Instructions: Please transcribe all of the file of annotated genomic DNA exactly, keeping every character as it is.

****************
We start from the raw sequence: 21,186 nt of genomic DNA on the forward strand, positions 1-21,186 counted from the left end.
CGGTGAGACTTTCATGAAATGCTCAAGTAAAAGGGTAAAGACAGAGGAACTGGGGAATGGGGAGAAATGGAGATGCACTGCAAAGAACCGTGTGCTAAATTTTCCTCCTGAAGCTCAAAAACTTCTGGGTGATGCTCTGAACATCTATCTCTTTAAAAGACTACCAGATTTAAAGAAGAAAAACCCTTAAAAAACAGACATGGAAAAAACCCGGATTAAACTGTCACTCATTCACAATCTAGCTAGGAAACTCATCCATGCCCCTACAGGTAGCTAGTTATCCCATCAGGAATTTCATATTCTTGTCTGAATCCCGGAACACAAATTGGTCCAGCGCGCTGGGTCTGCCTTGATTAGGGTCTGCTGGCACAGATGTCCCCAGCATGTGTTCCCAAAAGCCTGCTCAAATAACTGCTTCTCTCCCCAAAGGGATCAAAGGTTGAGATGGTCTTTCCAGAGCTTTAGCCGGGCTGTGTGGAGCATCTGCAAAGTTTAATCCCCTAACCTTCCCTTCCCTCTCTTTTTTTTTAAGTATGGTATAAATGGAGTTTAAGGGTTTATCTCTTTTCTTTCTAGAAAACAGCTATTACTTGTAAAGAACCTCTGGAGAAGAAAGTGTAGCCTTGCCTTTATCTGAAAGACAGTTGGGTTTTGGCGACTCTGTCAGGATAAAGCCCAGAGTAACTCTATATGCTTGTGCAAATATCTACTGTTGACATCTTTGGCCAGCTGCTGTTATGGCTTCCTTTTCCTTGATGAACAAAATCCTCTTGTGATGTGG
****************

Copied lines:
We start from the raw sequence: 21,186 nt of genomic DNA on the forward strand, positions 1-21,186 counted from the left end.
CGGTGAGACTTTCATGAAATGCTCAAGTAAAAGGGTAAAGACAGAGGAACTGGGGAATGGGGAGAAATGGAGATGCACTGCAAAGAACCGTGTGCTAAATTTTCCTCCTGAAGCTCAAAAACTTCTGGGTGATGCTCTGAACATCTATCTCTTTAAAAGACTACCAGATTTAAAGAAGAAAAACCCTTAAAAAACAGACATGGAAAAAACCCGGATTAAACTGTCACTCATTCACAATCTAGCTAGGAAACTCATCCATGCCCCTACAGGTAGCTAGTTATCCCATCAGGAATTTCATATTCTTGTCTGAATCCCGGAACACAAATTGGTCCAGCGCGCTGGGTCTGCCTTGATTAGGGTCTGCTGGCACAGATGTCCCCAGCATGTGTTCCCAAAAGCCTGCTCAAATAACTGCTTCTCTCCCCAAAGGGATCAAAGGTTGAGATGGTCTTTCCAGAGCTTTAGCCGGGCTGTGTGGAGCATCTGCAAAGTTTAATCCCCTAACCTTCCCTTCCCTCTCTTTTTTTTTAAGTATGGTATAAATGGAGTTTAAGGGTTTATCTCTTTTCTTTCTAGAAAACAGCTATTACTTGTAAAGAACCTCTGGAGAAGAAAGTGTAGCCTTGCCTTTATCTGAAAGACAGTTGGGTTTTGGCGACTCTGTCAGGATAAAGCCCAGAGTAACTCTATATGCTTGTGCAAATATCTACTGTTGACATCTTTGGCCAGCTGCTGTTATGGCTTCCTTTTCCTTGATGAACAAAATCCTCTTGTGATGTGG